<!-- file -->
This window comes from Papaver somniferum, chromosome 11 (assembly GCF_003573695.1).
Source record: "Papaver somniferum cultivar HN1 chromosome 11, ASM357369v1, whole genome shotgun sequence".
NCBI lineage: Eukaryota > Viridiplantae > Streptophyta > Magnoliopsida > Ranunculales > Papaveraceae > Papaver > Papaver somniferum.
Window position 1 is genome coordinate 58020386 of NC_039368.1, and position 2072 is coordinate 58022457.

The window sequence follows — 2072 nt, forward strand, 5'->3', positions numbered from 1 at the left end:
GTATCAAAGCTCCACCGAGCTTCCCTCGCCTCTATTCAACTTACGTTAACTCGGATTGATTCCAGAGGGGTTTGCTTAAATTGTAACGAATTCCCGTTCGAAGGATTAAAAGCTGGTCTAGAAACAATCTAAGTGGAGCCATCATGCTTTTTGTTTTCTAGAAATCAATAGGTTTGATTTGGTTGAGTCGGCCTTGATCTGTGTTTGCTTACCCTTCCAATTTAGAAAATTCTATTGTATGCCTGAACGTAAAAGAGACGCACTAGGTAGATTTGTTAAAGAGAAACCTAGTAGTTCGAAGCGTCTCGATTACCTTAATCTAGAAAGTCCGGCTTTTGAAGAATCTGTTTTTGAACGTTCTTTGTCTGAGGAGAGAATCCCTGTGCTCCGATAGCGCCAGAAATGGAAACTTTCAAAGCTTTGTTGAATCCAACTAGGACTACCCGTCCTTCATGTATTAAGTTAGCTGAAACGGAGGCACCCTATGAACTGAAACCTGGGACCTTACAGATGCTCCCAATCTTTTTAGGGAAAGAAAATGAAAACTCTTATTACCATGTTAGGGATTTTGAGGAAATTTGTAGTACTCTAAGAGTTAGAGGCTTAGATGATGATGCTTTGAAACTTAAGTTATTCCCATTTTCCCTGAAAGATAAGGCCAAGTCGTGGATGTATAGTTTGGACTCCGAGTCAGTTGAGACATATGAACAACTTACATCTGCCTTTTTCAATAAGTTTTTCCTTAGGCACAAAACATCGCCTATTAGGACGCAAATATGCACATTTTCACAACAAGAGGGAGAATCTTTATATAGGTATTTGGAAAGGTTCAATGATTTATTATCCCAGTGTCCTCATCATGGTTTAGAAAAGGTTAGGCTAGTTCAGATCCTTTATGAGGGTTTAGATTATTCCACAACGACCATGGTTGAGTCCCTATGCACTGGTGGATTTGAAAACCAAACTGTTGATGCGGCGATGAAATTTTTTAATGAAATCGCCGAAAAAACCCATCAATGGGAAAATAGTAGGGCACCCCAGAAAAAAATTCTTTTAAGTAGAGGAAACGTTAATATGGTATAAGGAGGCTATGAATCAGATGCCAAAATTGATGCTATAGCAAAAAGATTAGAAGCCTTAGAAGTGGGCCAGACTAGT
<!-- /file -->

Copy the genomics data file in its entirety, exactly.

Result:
This window comes from Papaver somniferum, chromosome 11 (assembly GCF_003573695.1).
Source record: "Papaver somniferum cultivar HN1 chromosome 11, ASM357369v1, whole genome shotgun sequence".
NCBI lineage: Eukaryota > Viridiplantae > Streptophyta > Magnoliopsida > Ranunculales > Papaveraceae > Papaver > Papaver somniferum.
Window position 1 is genome coordinate 58020386 of NC_039368.1, and position 2072 is coordinate 58022457.

The window sequence follows — 2072 nt, forward strand, 5'->3', positions numbered from 1 at the left end:
GTATCAAAGCTCCACCGAGCTTCCCTCGCCTCTATTCAACTTACGTTAACTCGGATTGATTCCAGAGGGGTTTGCTTAAATTGTAACGAATTCCCGTTCGAAGGATTAAAAGCTGGTCTAGAAACAATCTAAGTGGAGCCATCATGCTTTTTGTTTTCTAGAAATCAATAGGTTTGATTTGGTTGAGTCGGCCTTGATCTGTGTTTGCTTACCCTTCCAATTTAGAAAATTCTATTGTATGCCTGAACGTAAAAGAGACGCACTAGGTAGATTTGTTAAAGAGAAACCTAGTAGTTCGAAGCGTCTCGATTACCTTAATCTAGAAAGTCCGGCTTTTGAAGAATCTGTTTTTGAACGTTCTTTGTCTGAGGAGAGAATCCCTGTGCTCCGATAGCGCCAGAAATGGAAACTTTCAAAGCTTTGTTGAATCCAACTAGGACTACCCGTCCTTCATGTATTAAGTTAGCTGAAACGGAGGCACCCTATGAACTGAAACCTGGGACCTTACAGATGCTCCCAATCTTTTTAGGGAAAGAAAATGAAAACTCTTATTACCATGTTAGGGATTTTGAGGAAATTTGTAGTACTCTAAGAGTTAGAGGCTTAGATGATGATGCTTTGAAACTTAAGTTATTCCCATTTTCCCTGAAAGATAAGGCCAAGTCGTGGATGTATAGTTTGGACTCCGAGTCAGTTGAGACATATGAACAACTTACATCTGCCTTTTTCAATAAGTTTTTCCTTAGGCACAAAACATCGCCTATTAGGACGCAAATATGCACATTTTCACAACAAGAGGGAGAATCTTTATATAGGTATTTGGAAAGGTTCAATGATTTATTATCCCAGTGTCCTCATCATGGTTTAGAAAAGGTTAGGCTAGTTCAGATCCTTTATGAGGGTTTAGATTATTCCACAACGACCATGGTTGAGTCCCTATGCACTGGTGGATTTGAAAACCAAACTGTTGATGCGGCGATGAAATTTTTTAATGAAATCGCCGAAAAAACCCATCAATGGGAAAATAGTAGGGCACCCCAGAAAAAAATTCTTTTAAGTAGAGGAAACGTTAATATGGTATAAGGAGGCTATGAATCAGATGCCAAAATTGATGCTATAGCAAAAAGATTAGAAGCCTTAGAAGTGGGCCAGACTAGT